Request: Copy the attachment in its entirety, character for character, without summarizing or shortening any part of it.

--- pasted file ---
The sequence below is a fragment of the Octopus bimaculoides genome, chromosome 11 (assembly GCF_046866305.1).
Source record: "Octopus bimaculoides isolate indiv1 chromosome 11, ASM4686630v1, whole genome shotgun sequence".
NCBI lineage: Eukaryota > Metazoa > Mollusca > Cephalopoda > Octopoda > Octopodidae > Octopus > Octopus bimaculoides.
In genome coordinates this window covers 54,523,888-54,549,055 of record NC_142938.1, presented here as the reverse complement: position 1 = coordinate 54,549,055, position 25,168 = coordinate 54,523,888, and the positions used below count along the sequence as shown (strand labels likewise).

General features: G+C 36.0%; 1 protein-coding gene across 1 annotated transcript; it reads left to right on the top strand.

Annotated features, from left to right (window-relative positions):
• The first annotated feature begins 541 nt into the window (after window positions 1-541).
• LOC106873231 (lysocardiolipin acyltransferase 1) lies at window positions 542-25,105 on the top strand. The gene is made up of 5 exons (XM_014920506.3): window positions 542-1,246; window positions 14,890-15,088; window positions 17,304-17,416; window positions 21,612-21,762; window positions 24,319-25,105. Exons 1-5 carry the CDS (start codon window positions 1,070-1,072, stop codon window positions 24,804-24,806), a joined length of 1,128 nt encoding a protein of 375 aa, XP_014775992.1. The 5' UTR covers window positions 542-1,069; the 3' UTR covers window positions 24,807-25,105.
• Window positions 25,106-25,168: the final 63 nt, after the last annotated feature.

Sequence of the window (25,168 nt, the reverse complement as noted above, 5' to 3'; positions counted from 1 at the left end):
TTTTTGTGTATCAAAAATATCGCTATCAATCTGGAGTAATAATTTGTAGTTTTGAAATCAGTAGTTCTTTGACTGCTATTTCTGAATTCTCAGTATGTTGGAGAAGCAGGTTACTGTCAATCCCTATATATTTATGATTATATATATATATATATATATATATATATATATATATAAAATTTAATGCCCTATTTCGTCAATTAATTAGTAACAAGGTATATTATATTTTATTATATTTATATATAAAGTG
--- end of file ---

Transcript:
The sequence below is a fragment of the Octopus bimaculoides genome, chromosome 11 (assembly GCF_046866305.1).
Source record: "Octopus bimaculoides isolate indiv1 chromosome 11, ASM4686630v1, whole genome shotgun sequence".
NCBI lineage: Eukaryota > Metazoa > Mollusca > Cephalopoda > Octopoda > Octopodidae > Octopus > Octopus bimaculoides.
In genome coordinates this window covers 54,523,888-54,549,055 of record NC_142938.1, presented here as the reverse complement: position 1 = coordinate 54,549,055, position 25,168 = coordinate 54,523,888, and the positions used below count along the sequence as shown (strand labels likewise).

General features: G+C 36.0%; 1 protein-coding gene across 1 annotated transcript; it reads left to right on the top strand.

Annotated features, from left to right (window-relative positions):
• The first annotated feature begins 541 nt into the window (after window positions 1-541).
• LOC106873231 (lysocardiolipin acyltransferase 1) lies at window positions 542-25,105 on the top strand. The gene is made up of 5 exons (XM_014920506.3): window positions 542-1,246; window positions 14,890-15,088; window positions 17,304-17,416; window positions 21,612-21,762; window positions 24,319-25,105. Exons 1-5 carry the CDS (start codon window positions 1,070-1,072, stop codon window positions 24,804-24,806), a joined length of 1,128 nt encoding a protein of 375 aa, XP_014775992.1. The 5' UTR covers window positions 542-1,069; the 3' UTR covers window positions 24,807-25,105.
• Window positions 25,106-25,168: the final 63 nt, after the last annotated feature.

Sequence of the window (25,168 nt, the reverse complement as noted above, 5' to 3'; positions counted from 1 at the left end):
TTTTTGTGTATCAAAAATATCGCTATCAATCTGGAGTAATAATTTGTAGTTTTGAAATCAGTAGTTCTTTGACTGCTATTTCTGAATTCTCAGTATGTTGGAGAAGCAGGTTACTGTCAATCCCTATATATTTATGATTATATATATATATATATATATATATATATATATATATAAAATTTAATGCCCTATTTCGTCAATTAATTAGTAACAAGGTATATTATATTTTATTATATTTATATATAAAGTG